Wau woke up on the 12th July 1965 to a sobering count of seventy-six dead people, forty-nine of whom were southern government officials.
Jervas Yak Ubango, the acting governor who was revered as a high quality public administrator, was forced by the government to deny the occurrence of the incidence. He, in his own right, luckily escaped death earlier that night by leaving the venue just minutes before the killing occurred. In facts twisting, typical of Sudanese politicians, Sayed Ahmed al- Mahdi, minister of interior said the army had to shoot because some of the outlaws were planning to attack the armed forces and were using the wedding as a launching pad, and that they searched the party venue and have found weapons and munitions.
Al-Ayam newspaper on the ground disapproved minister’s allegation of the plan to attack the town as well as the presence of the outlaws in the wedding party. The paper was shut down for its defiance.
Unlike Wau of 1960s, home to wolves and sheep, Wau of the modern era is expected to play a critical role in spreading development, not to serve as a city of terror anymore. If Dr. John Garang were to be alive, his astonishment in witnessing the first casualties of his aphorism of taking towns to people vis-a-vis the popular expectation of the reverse would be eminent.
Garang suggested the idea in president Kibaki’s State House, Nairobi in 2005 and in presence of many African and world’s dignitaries and heads of states and governments during the signing of Six Machakos Protocols. For South Sudanese present at the time, it was sweet on the ears. The harbinger of towns coming to the villages was what was needed, or expected so as to realize the fullest of freedom.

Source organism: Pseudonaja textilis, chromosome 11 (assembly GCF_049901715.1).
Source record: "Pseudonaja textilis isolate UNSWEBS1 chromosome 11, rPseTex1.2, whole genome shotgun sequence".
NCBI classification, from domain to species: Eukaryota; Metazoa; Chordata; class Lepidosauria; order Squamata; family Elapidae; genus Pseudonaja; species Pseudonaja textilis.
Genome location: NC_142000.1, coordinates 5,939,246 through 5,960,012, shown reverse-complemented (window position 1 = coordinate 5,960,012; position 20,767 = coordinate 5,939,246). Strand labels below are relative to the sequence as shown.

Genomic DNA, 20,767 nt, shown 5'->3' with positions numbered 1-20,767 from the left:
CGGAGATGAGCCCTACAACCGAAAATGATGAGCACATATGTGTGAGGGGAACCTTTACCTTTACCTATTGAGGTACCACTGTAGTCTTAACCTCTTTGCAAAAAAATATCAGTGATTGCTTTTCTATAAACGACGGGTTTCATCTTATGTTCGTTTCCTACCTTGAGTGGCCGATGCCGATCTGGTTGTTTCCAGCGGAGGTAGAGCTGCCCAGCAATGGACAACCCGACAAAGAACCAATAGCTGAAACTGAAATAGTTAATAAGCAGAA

When Garang made the statement, however, the pressing issue was the reality of peace coming to old towns. General Lazarous Sumbeiywo, IGAD envoy in charge of the Sudanese peace process had just completed his tactical knowledge of bush dashing and had managed to bring the parties to peace together to sign the penultimate documents, which were to pave the way towards the Comprehensive Peace Agreement. It was at the State House in Nairobi that the merry-go-round came to full circle.
Because of fear that the Sudanese were infiltrating the negotiating delegations every time an agreement was about to be struck and causing delays and possible stalling, Sumbeiywo had moved the negotiations venue from Naivasha, Machakos, Nyanuki and finally to Nairobi, thereby confining the fly in fly out parallel negotiators from Khartoum to hotels.
This, for records, saw the success of peace, and as a consequence made CPA The Nairobi Agreement. It would have been Washington Agreement had the IGAD committee accepted president Bush’s request to have it signed in the White House.
In truth, peace was coming. To many who had never been to towns in the old Sudan, the idea of towns coming home in the villages was just right. At least the overweening behavior of town folks would come to an end when the country achieves independence. No one would again ask anyone about having been to Juba, Wau, etc. In fact, it would be the village folks that would be asking themselves if towns have come to their villages.
But a few must have given it an in-depth reflection if it would involve administrative reordering and shifting. Indeed, following this lack of knowledge, what happened in Wau has doled out that there must have been a belief in a cheeky hypothesis that towns would be built from scratch and people asked to inhabit them in full functionality. It is a terrible misunderstanding! However, Wau is a city of controversies where death en masse had horrific historical precedence.
Martin Garang Aher is South Sudanese living in Western Australia. He can be reached at email@example.com